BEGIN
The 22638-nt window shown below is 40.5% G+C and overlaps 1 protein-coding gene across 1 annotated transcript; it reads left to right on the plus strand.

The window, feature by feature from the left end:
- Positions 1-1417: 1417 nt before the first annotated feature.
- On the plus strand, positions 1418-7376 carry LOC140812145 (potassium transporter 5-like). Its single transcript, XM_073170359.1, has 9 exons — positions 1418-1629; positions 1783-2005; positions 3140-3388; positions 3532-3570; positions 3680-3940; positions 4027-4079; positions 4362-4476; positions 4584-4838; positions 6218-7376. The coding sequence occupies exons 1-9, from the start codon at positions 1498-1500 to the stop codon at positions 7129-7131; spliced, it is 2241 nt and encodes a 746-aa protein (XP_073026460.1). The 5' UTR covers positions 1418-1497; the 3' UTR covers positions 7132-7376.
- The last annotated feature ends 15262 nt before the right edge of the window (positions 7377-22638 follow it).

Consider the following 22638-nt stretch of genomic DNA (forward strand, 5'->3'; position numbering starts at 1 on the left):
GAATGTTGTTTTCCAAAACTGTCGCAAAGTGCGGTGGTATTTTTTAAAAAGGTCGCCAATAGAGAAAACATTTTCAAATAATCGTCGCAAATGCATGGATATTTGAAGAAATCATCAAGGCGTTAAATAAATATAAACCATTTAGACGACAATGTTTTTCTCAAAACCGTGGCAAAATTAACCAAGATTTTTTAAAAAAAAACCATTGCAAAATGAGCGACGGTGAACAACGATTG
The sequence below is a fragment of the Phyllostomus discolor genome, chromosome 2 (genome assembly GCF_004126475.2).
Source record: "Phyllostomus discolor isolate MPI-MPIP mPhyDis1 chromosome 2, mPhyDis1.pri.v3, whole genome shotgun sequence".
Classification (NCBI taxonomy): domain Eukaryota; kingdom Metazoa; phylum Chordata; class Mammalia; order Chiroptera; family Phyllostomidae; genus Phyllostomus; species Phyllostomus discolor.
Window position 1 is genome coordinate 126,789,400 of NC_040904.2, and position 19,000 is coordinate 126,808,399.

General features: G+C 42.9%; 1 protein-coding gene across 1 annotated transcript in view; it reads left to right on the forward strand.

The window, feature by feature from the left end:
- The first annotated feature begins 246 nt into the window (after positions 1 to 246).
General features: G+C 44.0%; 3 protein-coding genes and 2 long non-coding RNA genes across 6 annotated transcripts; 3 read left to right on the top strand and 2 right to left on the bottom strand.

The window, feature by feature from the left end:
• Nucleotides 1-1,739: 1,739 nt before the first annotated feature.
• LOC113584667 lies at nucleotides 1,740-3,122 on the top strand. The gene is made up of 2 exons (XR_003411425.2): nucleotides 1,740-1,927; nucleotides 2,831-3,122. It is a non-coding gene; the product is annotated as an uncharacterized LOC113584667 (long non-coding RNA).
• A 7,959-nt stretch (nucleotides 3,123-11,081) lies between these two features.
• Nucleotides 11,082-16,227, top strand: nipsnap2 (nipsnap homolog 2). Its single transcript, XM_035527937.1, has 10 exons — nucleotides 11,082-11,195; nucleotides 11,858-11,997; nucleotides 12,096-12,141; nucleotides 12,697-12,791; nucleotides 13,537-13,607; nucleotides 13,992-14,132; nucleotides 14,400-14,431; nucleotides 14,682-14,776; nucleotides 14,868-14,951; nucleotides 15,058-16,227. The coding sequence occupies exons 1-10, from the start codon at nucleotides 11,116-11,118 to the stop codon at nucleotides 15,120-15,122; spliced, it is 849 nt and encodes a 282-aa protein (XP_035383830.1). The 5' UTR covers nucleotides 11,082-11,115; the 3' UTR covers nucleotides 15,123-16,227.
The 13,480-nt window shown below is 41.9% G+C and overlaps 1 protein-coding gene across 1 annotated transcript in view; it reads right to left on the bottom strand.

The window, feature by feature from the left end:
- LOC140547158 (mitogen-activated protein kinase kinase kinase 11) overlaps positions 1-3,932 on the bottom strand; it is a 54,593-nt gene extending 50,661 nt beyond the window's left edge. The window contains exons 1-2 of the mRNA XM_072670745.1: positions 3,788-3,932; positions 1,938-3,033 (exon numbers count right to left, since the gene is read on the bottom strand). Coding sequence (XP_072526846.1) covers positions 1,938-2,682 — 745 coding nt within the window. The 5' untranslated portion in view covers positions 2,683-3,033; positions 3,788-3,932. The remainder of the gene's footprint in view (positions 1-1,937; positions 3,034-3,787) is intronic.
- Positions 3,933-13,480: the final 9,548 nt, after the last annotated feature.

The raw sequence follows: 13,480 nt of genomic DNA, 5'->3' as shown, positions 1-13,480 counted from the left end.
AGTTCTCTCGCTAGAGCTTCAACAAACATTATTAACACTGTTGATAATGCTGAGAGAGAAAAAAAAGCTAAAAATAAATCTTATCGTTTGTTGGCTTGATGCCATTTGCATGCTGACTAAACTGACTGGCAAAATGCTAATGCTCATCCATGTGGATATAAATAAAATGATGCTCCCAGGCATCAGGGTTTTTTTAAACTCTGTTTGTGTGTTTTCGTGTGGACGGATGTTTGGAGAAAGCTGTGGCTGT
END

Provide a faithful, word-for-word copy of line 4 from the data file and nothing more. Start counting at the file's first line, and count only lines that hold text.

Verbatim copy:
- On the plus strand, positions 1418-7376 carry LOC140812145 (potassium transporter 5-like). Its single transcript, XM_073170359.1, has 9 exons — positions 1418-1629; positions 1783-2005; positions 3140-3388; positions 3532-3570; positions 3680-3940; positions 4027-4079; positions 4362-4476; positions 4584-4838; positions 6218-7376. The coding sequence occupies exons 1-9, from the start codon at positions 1498-1500 to the stop codon at positions 7129-7131; spliced, it is 2241 nt and encodes a 746-aa protein (XP_073026460.1). The 5' UTR covers positions 1418-1497; the 3' UTR covers positions 7132-7376.